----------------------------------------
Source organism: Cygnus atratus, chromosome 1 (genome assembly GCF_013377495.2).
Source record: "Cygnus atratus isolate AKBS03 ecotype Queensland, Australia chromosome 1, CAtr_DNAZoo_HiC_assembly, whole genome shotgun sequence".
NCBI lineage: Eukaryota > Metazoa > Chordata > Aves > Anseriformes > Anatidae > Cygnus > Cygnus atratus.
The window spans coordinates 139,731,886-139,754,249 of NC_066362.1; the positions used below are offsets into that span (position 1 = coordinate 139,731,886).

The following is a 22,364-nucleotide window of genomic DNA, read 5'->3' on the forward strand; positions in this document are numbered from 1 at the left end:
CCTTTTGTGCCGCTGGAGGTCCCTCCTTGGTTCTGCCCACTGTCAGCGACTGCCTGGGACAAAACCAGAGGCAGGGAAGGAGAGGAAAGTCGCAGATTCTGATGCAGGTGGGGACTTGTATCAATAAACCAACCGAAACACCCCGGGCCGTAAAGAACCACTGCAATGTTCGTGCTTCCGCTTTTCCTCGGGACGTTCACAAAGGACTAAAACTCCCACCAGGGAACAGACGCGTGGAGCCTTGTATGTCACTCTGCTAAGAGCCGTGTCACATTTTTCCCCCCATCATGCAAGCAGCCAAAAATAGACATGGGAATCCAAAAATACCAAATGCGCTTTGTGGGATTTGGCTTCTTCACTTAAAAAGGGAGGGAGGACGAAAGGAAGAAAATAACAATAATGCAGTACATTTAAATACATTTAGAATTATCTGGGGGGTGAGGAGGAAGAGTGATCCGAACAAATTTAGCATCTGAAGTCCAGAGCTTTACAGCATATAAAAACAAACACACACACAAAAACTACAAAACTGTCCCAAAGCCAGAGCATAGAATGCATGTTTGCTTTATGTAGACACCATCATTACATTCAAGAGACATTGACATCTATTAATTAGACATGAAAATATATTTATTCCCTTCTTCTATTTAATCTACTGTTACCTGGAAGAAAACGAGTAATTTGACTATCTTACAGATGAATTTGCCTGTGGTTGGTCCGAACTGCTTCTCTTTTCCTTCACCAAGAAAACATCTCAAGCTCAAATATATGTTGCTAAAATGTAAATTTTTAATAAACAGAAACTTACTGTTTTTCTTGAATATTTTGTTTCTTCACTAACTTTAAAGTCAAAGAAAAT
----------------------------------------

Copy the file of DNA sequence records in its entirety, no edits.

Source organism: Cygnus atratus, chromosome 1 (genome assembly GCF_013377495.2).
Source record: "Cygnus atratus isolate AKBS03 ecotype Queensland, Australia chromosome 1, CAtr_DNAZoo_HiC_assembly, whole genome shotgun sequence".
NCBI lineage: Eukaryota > Metazoa > Chordata > Aves > Anseriformes > Anatidae > Cygnus > Cygnus atratus.
The window spans coordinates 139,731,886-139,754,249 of NC_066362.1; the positions used below are offsets into that span (position 1 = coordinate 139,731,886).

The following is a 22,364-nucleotide window of genomic DNA, read 5'->3' on the forward strand; positions in this document are numbered from 1 at the left end:
CCTTTTGTGCCGCTGGAGGTCCCTCCTTGGTTCTGCCCACTGTCAGCGACTGCCTGGGACAAAACCAGAGGCAGGGAAGGAGAGGAAAGTCGCAGATTCTGATGCAGGTGGGGACTTGTATCAATAAACCAACCGAAACACCCCGGGCCGTAAAGAACCACTGCAATGTTCGTGCTTCCGCTTTTCCTCGGGACGTTCACAAAGGACTAAAACTCCCACCAGGGAACAGACGCGTGGAGCCTTGTATGTCACTCTGCTAAGAGCCGTGTCACATTTTTCCCCCCATCATGCAAGCAGCCAAAAATAGACATGGGAATCCAAAAATACCAAATGCGCTTTGTGGGATTTGGCTTCTTCACTTAAAAAGGGAGGGAGGACGAAAGGAAGAAAATAACAATAATGCAGTACATTTAAATACATTTAGAATTATCTGGGGGGTGAGGAGGAAGAGTGATCCGAACAAATTTAGCATCTGAAGTCCAGAGCTTTACAGCATATAAAAACAAACACACACACAAAAACTACAAAACTGTCCCAAAGCCAGAGCATAGAATGCATGTTTGCTTTATGTAGACACCATCATTACATTCAAGAGACATTGACATCTATTAATTAGACATGAAAATATATTTATTCCCTTCTTCTATTTAATCTACTGTTACCTGGAAGAAAACGAGTAATTTGACTATCTTACAGATGAATTTGCCTGTGGTTGGTCCGAACTGCTTCTCTTTTCCTTCACCAAGAAAACATCTCAAGCTCAAATATATGTTGCTAAAATGTAAATTTTTAATAAACAGAAACTTACTGTTTTTCTTGAATATTTTGTTTCTTCACTAACTTTAAAGTCAAAGAAAAT